What could “inclusion riders” — or truly inclusive hiring — do for Hollywood? Maurício Mota, co-president of Wise Entertainment and an executive producer of Hulu’s “East Los High,” explains.
When Frances McDormand introduced the wider world to the phrase “inclusion rider” during the 2018 Oscars, it had an effect almost immediately. Weeks later, the production companies of Michael B. Jordan, Ben Affleck and Matt Damon, and Paul Feig were among those jumping on board, saying they would adhere to the riders’ mandate to include certain percentages of employees from traditionally marginalized groups. Endeavor’s Ari Emanuel even wrote a memo supporting inclusion riders.
So what will all that do? Let me supply just one set of examples, drawn from several years’ worth of experience with our Hulu show, “East Los High.”
What happened with “East Los High” is proof of what happens when you hire from traditionally excluded groups. Given a real chance, white women, men and women of color, disabled people and LGBT individuals bring terrific energy and craft to ongoing projects. But the best part is, this kind of hiring opens up the pipeline for the entire industry. Inclusive hiring on one show can help pay it forward for everyone.
I wish my producing partner and I had had the inclusion rider template (and the data that backed it) when we were knocking on doors all over town pitching “East Los High,” a teen drama with an all-Latino cast that takes place in a fictional high school in East L.A. We had stacks of research to support the pitch. The data told us Latinos were tired of giving a lot of money to pop culture without seeing themselves and their authentic stories on screen in return.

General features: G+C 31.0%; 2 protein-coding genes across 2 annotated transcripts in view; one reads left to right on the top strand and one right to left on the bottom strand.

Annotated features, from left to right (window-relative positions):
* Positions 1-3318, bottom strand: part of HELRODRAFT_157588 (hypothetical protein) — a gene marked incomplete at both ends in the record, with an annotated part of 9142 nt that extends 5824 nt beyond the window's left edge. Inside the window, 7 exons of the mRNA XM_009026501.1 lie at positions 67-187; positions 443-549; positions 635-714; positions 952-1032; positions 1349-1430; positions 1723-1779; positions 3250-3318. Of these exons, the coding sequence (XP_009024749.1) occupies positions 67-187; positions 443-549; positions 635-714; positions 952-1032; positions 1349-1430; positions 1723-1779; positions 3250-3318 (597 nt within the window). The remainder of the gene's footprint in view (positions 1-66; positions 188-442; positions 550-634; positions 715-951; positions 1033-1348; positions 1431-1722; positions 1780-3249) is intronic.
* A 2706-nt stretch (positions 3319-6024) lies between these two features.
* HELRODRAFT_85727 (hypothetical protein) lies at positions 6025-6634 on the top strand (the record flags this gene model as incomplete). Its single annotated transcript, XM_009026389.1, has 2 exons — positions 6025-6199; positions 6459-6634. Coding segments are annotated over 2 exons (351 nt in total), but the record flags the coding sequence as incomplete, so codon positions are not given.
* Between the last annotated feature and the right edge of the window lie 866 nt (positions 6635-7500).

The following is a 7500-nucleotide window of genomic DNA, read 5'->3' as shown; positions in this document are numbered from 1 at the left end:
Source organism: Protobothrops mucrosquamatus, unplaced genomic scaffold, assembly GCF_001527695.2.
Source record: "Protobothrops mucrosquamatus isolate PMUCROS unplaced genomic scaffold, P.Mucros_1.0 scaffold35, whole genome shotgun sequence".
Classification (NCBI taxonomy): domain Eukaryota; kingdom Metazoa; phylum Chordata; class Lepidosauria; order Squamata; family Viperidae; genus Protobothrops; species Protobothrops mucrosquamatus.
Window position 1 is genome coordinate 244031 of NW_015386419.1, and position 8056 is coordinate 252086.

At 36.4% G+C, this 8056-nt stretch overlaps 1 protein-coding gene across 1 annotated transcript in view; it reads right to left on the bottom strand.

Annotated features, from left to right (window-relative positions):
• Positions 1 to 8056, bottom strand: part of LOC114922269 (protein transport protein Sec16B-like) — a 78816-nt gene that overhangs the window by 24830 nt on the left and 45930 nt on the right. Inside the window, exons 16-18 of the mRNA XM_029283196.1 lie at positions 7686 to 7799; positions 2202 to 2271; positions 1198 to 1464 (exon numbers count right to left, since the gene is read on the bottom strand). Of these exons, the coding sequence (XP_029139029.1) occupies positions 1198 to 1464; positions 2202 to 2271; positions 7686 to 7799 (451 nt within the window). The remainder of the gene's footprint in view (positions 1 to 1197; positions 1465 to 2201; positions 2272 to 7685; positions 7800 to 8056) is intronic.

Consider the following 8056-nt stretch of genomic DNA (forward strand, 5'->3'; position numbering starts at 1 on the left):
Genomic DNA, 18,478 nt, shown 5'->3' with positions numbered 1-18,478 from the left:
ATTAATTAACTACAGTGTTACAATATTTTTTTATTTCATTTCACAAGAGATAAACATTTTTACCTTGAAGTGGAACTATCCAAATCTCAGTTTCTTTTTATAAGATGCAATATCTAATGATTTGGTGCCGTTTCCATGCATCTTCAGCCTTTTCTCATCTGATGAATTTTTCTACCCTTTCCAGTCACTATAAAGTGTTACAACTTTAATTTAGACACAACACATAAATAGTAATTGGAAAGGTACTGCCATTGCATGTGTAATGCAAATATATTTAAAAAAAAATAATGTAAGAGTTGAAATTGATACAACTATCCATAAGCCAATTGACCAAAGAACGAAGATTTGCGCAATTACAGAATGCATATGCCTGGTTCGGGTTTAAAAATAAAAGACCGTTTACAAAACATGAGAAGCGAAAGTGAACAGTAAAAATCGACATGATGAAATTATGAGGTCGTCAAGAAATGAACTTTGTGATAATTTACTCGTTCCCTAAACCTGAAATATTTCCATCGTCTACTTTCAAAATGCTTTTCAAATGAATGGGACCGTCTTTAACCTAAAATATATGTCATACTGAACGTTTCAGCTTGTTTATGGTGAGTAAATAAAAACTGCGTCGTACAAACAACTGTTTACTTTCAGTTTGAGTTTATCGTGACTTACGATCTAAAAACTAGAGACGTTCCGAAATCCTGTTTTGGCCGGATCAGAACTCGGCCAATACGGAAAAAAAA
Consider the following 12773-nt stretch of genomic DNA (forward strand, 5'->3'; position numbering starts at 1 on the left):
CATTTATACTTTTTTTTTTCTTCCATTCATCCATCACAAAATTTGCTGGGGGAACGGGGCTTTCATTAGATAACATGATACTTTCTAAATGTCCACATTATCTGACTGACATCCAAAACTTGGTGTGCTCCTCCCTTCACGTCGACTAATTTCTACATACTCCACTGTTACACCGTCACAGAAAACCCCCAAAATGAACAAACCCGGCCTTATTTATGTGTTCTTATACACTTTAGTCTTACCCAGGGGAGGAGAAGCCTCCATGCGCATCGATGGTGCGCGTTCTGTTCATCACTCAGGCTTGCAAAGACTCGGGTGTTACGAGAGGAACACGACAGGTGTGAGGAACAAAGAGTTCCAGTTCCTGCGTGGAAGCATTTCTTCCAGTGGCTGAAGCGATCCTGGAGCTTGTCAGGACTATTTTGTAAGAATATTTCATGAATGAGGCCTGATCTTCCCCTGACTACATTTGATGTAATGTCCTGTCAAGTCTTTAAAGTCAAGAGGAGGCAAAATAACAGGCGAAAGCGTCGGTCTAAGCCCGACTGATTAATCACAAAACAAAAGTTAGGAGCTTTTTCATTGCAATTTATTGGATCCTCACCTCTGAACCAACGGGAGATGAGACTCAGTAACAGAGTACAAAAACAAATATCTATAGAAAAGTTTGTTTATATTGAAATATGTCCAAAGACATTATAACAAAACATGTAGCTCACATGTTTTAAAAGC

“This show will never see the light of day. The market is not ready for young Latinos as protagonists and speaking in English” — that’s what we heard from one the top TV agents in town. “We love the concept. But can it be less Latino?” a TV executive said. “Latino shows don’t sell internationally,” an international sales agent (himself a fellow Latino) told me over coffee.
We went back and shared the details of our disastrous Hollywood meetings with the city, state and Federal organizations we worked with during our research phase. These were community leaders, non-profits and foundations who worked with our audience — youth of color — day in and day out.
Their verdict? “You need to make this show. There is an audience just waiting for it. And we know it because we talk to them every day.”
Defying the sage advice from Hollywood insiders, my producing partner Katie Elmore Mota raised money through grants and donations to make the show ourselves. We shot 24 half-hour episodes and social-media content for the show without a the backing of a studio or any other traditional player. In 67 days. On a shoestring budget.